Non-alcoholic drinks are served in most small eating places and medium to large restaurants. They tend to be sweet. The "es campur" (literally "mixed ice") consists of tape (sweet fermented cassava), pearl balls, black "cincau" cubes, agar-agar, sometimes with mung beans, served with syrup, crushed ice and sweetened condensed milk.

  • Bakmi Progo - Eat for a dollar at this streat-side foodstall close to the market. Open 6:00pm to 10:00pm. Address: Jalan Progo 13B.
  • Bale Raos - Javanese cuisine in traditional Javanese ambience, located on the ring-road. Address: Jalan Lingkar Selatan, Pulutan.
  • Cafe Ole - Gorgeous garden in-town. Unfortunately the food - Western, Indonesian, Chinese - not of the same standard. Address: Jalan Tentara Pelajar 61.
  • Kampoeng Kopi Banaran - Restaurant of a road-side recreational area run by a coffee plantation. Try their Javanese coffee blend. Address: Jalan Raya Semarang Solo km 35, Bawen.
  • Lotus Coffee and Resto - Garden restaurant on a hillside on the road to Kopeng. Access not suitable for disabled people. Address: Jalan Hasanudin 132.
  • Manna Resto - Specializes in home-made pizza, don’t order the pasta. Open until 9:00pm. Address: Jalan Patimura 30.
  • M J Food Center - Great variety, well prepared. Close to Laras Asri Hotel. Address: Jalan Jendral Sudirman 258.
  • Mina Kencana - The name means ‘goldfish’, but there is no goldfish on the menu. Instead other species of fish fresh from their own ponds and deliciously prepared. Address: Jalan Salatiga-Bringin km 2.
  • Nyonya King’s - Chinese restaurant belonging to Le Beringin Hotel. Address: Jalan Jendral Sudirman 160.
  • The Bizztro - Expat-run restaurant located near the International School. Special coffees and good western dishes. Address: Jalan Bima III/8, Grogol, Sidomukti.
  • Warung Joglo “Bu Rini” - Popular among locals, tasty Javanese cuisine with modest prices and modest portions. Within town yet with paddy field view. Open daily from 8:00am to 8:00pm. Address: Jalan Mawar, a dead end branching off from Jalan Imam Bonjol.

Top

edit

Sleep

Up-scale

  • Kayu Arum Resort - Only a limited number of rooms in this luxury resort, hidden in a residential area yet completely private. The owner made his fortune exporting furniture, the elite of Salatiga parties here. Address: Jalan Magersari, Ringinawe, Tegalrejo, 50733 Salatiga.
  • Griya Tetirah - A boutique hotel located half way between the town square and the main shopping street, accessed through a narrow drive. Address: Jalan Letjend. Sukowati 47D, 50724 Salatiga.
  • Oase van Java - The Dutch and Indonesian owners renovated and expanded a traditional dwelling in a typical Javanese hamlet on the lower slopes of Mount Merbabu. Lush garden with lots of cosy gazebo’s. From the pool a view over Rawa Pening towards Ungaran mountain. Address: Located10 kilometres from Salatiga centre at Dusun Karang Padang RT.01/RW.05, Desa Gedong. Kecmatan Banyubiru, 50664 Salatiga. Look it up on Google maps, Booking.com gives a wrong location.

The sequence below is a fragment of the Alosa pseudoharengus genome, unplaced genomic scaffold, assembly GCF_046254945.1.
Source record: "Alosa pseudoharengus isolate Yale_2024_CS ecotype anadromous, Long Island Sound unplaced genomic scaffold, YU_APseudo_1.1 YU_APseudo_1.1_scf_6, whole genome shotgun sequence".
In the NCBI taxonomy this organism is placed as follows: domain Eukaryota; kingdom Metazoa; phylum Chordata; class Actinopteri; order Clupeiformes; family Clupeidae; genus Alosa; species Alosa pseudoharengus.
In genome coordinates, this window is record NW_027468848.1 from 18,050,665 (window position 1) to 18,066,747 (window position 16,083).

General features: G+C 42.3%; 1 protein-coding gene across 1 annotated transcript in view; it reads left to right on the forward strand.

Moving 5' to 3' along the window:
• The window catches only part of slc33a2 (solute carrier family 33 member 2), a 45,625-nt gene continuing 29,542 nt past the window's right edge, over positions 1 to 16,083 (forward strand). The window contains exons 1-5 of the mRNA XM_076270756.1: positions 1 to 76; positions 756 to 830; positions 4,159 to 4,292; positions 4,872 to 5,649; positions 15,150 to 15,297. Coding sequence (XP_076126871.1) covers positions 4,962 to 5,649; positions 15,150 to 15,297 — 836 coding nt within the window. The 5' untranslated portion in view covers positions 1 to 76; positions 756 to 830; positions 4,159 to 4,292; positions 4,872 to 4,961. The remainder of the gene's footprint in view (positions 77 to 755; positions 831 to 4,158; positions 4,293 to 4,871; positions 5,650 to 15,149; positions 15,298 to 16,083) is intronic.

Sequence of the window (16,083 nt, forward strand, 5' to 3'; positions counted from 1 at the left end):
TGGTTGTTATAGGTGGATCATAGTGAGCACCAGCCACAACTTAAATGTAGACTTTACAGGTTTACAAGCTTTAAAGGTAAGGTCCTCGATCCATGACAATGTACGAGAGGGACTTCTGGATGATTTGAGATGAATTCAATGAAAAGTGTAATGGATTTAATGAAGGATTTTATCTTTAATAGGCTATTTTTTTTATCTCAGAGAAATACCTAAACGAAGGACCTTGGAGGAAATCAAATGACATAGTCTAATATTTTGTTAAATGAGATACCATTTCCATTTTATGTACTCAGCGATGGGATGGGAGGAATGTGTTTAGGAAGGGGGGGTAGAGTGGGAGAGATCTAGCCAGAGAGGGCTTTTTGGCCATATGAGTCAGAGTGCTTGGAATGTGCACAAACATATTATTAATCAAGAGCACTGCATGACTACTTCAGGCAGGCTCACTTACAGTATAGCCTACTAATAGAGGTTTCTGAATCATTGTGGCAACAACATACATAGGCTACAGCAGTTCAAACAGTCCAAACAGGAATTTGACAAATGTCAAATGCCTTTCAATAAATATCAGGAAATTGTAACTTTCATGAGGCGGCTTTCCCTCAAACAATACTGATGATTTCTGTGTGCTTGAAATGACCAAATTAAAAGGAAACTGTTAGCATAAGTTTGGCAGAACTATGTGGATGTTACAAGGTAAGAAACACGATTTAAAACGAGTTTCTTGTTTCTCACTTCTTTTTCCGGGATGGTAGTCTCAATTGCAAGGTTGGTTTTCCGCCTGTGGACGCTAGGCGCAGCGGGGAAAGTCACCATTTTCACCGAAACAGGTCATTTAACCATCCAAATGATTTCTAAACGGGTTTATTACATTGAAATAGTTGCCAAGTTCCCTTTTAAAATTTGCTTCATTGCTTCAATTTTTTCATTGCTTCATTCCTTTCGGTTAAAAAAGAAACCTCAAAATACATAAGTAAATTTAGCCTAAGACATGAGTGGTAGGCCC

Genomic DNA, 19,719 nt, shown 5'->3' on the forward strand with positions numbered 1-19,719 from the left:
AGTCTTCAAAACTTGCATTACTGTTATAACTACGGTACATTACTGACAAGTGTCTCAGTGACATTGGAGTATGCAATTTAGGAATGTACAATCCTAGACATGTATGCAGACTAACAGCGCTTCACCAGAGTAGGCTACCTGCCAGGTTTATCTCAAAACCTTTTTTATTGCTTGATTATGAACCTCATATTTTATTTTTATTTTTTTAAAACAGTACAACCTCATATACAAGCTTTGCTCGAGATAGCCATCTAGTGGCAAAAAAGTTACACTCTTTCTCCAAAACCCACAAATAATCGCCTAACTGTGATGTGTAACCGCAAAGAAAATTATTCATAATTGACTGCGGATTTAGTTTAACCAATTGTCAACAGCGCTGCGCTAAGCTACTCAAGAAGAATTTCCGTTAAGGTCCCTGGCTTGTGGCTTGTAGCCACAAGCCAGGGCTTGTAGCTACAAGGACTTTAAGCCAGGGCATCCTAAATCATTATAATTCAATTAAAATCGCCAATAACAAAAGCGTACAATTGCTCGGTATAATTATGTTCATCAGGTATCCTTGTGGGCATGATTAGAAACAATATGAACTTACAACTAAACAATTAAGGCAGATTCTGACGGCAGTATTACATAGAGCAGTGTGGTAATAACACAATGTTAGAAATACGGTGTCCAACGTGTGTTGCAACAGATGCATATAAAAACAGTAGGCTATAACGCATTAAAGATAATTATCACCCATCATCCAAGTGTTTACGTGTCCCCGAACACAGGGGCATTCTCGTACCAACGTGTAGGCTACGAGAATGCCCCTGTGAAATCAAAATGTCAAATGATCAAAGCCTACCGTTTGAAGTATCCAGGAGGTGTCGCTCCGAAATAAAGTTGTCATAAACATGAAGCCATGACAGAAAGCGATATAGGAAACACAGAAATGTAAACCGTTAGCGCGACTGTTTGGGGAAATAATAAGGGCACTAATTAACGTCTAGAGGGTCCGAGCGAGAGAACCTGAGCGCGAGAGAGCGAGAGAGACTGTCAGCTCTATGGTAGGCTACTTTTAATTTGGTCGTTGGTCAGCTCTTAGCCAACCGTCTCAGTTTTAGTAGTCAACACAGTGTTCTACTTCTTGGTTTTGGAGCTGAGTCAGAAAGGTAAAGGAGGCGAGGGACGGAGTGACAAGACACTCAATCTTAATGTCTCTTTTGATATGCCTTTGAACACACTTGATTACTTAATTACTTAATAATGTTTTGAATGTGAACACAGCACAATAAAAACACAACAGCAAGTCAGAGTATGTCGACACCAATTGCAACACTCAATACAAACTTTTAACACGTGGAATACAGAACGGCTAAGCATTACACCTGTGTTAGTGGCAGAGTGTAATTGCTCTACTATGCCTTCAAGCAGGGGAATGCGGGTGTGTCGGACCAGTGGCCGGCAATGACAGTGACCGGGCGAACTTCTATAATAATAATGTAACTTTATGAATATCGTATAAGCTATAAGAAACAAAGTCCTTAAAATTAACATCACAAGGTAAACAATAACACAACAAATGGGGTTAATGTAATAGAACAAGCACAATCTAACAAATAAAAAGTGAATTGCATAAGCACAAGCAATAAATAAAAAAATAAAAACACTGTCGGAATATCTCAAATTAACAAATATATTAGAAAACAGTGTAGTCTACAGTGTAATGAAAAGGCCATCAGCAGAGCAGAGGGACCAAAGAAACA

• Paradijs van Java - Comparable to Oase van Java, but of modern architecture and located at just 200 metres from the main road from Salatiga to Semarang. Rong Hill lookout is at 2 kilometres distance. Address: Located 8 kilometres from Salatiga centre at Jalan Fatmawati Dusun Lopait RT.01/RW.1, 50773 Salatiga.

Mid-range

  • Laras Asri Resort and Spa - A resort situated on 2.4 ha of land with a brook (Kali Ngaglik) running through it, at 1.5 kilometres from the market. Beautifully designed in Javanese style by a local architect, in a tropical garden setting, it has everything you can think of: spa, sauna, steam bath, whirlpool, swimming pools, tennis court, fitness center, etc. Javanese, Chinese and colonial antiques make up a large part of the furniture. Starting in 2005 as up-scale accommodation, a high-rise with mid-range prices was later added. - Address: Jalan Jendral Sudirman 335, 50732 Salatiga.
  • Grand Hotel Wahid - A high-rise city hotel located near Ramayana mall and the post office. With outdoor pool. Taxi stand in front. Address: Jalan Jendral Sudirman 2, 50711 Salatiga.
  • Le Beringin Hotel - Long the foremost hotel in Salatiga, then simply named Hotel Beringin, it had colonial-style rooms with veranda and parking in front. To keep up with the competition a high-rise was added with pool and restaurant on the fourth floor and the name changed to Le Beringin. A wide range of reasonable prices, the old rooms being cheapest. Address: Jalan Jendral Sudirman 160, 50711 Salatiga.
  • Salib Putih Hotel - A commercial spin-off of the White Cross Foundation that runs a home for orphans and destitute elderly across the road. At its opening in 2007 announced as a youth hostel annex camp ground, Pondok Remaja Salib Putih. But a very luxurious youth hostel, that soon became popular among adults, especially for meetings. So now it has been renamed d’Emmerick Salib Putih Hotel, after the Dutch founder of the Witte Kruis Kolonie for the relocation of villagers left destitute after the 1901 eruption of Kelud volcano. Whose surname was written ‘van Emmerik’ as can be verified on his tomb in the estate. Located on the slope of Mount Merbabu, with a pool like a runway from which to take off into the sky. Address: Jalan Hasanudin km 4; so four kilometres from town.